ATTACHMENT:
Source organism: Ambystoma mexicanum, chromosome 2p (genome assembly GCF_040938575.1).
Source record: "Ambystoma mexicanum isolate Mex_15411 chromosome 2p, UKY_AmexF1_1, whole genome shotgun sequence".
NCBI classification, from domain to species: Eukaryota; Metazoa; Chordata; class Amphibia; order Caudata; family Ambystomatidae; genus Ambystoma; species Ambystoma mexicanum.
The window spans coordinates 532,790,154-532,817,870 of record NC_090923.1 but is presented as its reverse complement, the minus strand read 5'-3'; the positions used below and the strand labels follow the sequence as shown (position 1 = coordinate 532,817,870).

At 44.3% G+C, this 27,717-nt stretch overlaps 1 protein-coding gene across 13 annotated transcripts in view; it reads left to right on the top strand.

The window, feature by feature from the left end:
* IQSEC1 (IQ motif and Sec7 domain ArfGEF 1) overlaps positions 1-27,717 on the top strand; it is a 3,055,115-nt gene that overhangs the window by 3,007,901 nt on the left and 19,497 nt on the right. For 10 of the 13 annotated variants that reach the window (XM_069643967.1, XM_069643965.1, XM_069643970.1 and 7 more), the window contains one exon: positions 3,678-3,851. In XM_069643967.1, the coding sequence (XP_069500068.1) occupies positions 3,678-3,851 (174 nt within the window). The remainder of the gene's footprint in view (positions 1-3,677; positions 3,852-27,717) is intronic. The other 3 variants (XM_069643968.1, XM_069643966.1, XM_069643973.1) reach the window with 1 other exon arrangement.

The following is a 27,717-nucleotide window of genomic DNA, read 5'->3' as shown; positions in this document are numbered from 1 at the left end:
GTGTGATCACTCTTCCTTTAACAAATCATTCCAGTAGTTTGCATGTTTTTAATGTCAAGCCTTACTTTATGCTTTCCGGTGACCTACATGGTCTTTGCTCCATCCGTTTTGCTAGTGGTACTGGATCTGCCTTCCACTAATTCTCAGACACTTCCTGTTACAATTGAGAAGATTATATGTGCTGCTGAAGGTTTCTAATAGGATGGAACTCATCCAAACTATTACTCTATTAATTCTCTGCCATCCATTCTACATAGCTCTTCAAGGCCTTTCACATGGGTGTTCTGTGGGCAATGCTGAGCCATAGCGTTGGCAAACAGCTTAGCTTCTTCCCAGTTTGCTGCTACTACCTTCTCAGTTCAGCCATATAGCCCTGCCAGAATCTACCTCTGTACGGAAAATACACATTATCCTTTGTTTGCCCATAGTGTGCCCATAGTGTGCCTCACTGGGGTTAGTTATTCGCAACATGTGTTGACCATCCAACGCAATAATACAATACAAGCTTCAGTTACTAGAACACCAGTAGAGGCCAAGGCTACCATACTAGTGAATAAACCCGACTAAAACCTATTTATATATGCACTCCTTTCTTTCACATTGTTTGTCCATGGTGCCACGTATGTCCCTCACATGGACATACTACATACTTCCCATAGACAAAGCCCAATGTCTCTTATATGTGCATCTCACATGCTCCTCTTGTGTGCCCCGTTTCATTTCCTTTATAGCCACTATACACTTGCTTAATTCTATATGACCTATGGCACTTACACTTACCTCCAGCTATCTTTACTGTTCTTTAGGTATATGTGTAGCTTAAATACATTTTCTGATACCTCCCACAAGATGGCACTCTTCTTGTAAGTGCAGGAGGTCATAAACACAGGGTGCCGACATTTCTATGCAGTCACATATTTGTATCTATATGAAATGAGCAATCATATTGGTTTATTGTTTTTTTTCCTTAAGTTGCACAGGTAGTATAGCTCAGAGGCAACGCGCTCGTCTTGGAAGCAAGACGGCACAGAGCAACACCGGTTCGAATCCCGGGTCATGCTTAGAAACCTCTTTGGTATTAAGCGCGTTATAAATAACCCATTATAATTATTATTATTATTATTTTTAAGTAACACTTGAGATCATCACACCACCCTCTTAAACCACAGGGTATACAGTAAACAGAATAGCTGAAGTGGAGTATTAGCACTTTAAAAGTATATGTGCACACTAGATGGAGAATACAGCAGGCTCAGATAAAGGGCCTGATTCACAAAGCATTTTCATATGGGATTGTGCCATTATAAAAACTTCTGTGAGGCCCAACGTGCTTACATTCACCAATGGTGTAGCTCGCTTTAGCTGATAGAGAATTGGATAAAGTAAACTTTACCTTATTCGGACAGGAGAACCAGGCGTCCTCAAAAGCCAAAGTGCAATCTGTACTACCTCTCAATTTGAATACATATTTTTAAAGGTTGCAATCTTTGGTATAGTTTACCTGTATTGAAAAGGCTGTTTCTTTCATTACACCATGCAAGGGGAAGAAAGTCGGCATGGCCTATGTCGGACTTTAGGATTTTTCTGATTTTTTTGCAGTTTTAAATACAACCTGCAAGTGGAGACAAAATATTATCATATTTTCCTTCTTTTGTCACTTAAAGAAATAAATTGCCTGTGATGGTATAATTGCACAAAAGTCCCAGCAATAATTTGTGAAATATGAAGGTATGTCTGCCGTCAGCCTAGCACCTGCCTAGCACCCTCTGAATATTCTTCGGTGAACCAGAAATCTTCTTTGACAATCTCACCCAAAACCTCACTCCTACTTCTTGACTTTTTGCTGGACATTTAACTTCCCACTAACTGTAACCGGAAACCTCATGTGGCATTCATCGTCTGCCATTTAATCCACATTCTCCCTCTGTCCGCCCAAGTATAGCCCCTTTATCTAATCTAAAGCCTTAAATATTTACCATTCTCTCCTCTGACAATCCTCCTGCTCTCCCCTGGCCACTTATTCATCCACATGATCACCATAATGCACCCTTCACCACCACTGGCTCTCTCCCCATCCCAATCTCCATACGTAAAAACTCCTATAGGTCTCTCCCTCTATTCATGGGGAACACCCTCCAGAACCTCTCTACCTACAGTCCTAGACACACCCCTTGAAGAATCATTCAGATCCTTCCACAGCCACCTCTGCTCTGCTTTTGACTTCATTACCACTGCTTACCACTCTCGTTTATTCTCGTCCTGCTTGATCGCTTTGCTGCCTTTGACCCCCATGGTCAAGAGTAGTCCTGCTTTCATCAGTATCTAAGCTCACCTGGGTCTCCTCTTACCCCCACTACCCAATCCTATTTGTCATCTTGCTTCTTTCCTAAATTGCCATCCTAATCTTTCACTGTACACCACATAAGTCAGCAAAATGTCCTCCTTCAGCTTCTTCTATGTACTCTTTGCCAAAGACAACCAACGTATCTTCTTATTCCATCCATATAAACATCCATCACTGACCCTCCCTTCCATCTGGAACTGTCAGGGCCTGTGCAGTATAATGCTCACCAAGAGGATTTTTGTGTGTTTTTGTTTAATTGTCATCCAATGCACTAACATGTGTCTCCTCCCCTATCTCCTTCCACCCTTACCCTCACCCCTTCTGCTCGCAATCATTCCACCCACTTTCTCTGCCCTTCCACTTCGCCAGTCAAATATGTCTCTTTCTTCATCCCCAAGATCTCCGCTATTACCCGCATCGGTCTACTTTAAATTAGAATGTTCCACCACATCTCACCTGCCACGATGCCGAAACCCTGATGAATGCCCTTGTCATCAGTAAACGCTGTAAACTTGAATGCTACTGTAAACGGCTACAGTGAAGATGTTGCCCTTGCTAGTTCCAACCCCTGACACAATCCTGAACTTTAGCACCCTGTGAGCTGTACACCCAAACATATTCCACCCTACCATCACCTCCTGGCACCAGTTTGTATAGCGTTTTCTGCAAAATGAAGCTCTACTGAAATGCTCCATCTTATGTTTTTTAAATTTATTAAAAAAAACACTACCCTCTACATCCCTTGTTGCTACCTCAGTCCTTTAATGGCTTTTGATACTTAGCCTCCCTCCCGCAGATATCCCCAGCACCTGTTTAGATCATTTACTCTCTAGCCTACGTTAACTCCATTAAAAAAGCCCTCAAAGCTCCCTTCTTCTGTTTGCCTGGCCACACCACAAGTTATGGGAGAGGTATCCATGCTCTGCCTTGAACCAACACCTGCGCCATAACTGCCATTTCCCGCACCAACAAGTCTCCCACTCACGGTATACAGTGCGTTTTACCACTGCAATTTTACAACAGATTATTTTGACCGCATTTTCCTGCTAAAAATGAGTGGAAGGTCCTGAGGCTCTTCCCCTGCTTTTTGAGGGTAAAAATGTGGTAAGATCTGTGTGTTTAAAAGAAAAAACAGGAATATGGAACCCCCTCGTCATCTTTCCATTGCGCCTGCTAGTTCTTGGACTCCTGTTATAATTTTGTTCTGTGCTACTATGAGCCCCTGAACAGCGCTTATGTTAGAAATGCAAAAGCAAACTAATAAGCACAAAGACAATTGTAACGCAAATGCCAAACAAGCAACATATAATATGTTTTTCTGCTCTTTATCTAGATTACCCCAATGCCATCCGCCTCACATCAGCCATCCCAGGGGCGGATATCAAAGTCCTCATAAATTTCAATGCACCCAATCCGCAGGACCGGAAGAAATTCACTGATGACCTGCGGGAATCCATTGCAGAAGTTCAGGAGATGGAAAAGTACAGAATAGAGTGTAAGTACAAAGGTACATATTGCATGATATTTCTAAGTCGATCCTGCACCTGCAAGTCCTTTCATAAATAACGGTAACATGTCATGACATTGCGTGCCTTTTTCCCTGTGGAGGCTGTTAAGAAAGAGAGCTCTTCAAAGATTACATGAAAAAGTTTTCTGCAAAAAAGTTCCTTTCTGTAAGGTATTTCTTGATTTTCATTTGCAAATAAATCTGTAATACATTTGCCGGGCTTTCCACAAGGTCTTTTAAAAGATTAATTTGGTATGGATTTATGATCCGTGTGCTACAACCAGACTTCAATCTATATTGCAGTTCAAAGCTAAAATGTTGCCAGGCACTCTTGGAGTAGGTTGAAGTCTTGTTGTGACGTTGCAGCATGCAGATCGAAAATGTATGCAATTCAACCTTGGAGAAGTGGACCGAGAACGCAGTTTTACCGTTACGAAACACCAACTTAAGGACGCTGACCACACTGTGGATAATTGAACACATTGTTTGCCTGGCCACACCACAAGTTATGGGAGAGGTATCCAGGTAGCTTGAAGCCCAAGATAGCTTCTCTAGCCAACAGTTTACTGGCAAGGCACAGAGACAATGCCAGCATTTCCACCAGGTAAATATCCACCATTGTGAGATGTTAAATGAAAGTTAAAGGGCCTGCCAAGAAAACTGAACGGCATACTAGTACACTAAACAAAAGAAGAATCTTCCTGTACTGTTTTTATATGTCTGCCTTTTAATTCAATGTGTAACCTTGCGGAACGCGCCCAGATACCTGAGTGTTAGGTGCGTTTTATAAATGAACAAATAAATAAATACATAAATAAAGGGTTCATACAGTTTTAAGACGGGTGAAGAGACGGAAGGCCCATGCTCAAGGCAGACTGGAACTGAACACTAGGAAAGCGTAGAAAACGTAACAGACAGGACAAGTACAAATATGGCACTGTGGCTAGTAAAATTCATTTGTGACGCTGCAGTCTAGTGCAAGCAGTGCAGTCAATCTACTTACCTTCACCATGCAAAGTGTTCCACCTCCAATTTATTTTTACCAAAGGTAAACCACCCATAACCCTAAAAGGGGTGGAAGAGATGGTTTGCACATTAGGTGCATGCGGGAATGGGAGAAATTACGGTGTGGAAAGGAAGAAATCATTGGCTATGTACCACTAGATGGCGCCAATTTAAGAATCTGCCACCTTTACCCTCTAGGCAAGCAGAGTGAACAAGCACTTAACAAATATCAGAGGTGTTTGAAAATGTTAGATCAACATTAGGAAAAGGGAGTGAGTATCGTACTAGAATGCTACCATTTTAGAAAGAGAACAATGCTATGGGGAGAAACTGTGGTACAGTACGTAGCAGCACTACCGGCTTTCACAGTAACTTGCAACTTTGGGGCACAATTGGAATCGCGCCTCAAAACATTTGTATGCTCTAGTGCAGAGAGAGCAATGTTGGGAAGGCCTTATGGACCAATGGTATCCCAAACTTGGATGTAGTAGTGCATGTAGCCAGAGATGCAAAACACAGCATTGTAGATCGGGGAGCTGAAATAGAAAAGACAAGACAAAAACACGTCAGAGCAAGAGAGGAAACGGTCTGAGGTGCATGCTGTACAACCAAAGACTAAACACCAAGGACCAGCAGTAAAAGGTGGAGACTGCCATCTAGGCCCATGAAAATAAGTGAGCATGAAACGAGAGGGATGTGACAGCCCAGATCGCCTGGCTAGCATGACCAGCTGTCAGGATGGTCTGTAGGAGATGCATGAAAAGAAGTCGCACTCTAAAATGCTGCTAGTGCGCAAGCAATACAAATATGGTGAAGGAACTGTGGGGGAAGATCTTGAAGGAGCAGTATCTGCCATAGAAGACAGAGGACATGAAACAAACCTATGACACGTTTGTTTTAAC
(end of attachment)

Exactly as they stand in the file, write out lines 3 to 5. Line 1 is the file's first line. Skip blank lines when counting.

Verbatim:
NCBI classification, from domain to species: Eukaryota; Metazoa; Chordata; class Amphibia; order Caudata; family Ambystomatidae; genus Ambystoma; species Ambystoma mexicanum.
The window spans coordinates 532,790,154-532,817,870 of record NC_090923.1 but is presented as its reverse complement, the minus strand read 5'-3'; the positions used below and the strand labels follow the sequence as shown (position 1 = coordinate 532,817,870).

At 44.3% G+C, this 27,717-nt stretch overlaps 1 protein-coding gene across 13 annotated transcripts in view; it reads left to right on the top strand.